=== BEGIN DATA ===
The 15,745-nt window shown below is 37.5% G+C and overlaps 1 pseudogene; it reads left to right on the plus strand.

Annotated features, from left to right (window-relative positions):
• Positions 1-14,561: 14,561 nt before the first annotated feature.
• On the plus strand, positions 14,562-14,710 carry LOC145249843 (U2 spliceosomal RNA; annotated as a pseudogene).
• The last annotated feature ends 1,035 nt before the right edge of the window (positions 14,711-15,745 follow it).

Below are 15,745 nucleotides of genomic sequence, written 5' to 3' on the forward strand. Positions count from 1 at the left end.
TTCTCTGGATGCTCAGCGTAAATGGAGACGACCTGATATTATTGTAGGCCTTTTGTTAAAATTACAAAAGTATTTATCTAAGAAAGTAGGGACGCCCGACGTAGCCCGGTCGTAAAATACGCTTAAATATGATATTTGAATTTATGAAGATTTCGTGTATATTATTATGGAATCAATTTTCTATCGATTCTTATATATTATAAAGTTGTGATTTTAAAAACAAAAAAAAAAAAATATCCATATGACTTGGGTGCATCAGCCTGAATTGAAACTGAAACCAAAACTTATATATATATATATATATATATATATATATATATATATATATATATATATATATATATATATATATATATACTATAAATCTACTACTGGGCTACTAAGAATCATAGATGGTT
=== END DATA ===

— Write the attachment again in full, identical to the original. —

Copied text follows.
The 15,745-nt window shown below is 37.5% G+C and overlaps 1 pseudogene; it reads left to right on the plus strand.

Annotated features, from left to right (window-relative positions):
• Positions 1-14,561: 14,561 nt before the first annotated feature.
• On the plus strand, positions 14,562-14,710 carry LOC145249843 (U2 spliceosomal RNA; annotated as a pseudogene).
• The last annotated feature ends 1,035 nt before the right edge of the window (positions 14,711-15,745 follow it).

Below are 15,745 nucleotides of genomic sequence, written 5' to 3' on the forward strand. Positions count from 1 at the left end.
TTCTCTGGATGCTCAGCGTAAATGGAGACGACCTGATATTATTGTAGGCCTTTTGTTAAAATTACAAAAGTATTTATCTAAGAAAGTAGGGACGCCCGACGTAGCCCGGTCGTAAAATACGCTTAAATATGATATTTGAATTTATGAAGATTTCGTGTATATTATTATGGAATCAATTTTCTATCGATTCTTATATATTATAAAGTTGTGATTTTAAAAACAAAAAAAAAAAAATATCCATATGACTTGGGTGCATCAGCCTGAATTGAAACTGAAACCAAAACTTATATATATATATATATATATATATATATATATATATATATATATATATATATATATATATATATATATATACTATAAATCTACTACTGGGCTACTAAGAATCATAGATGGTT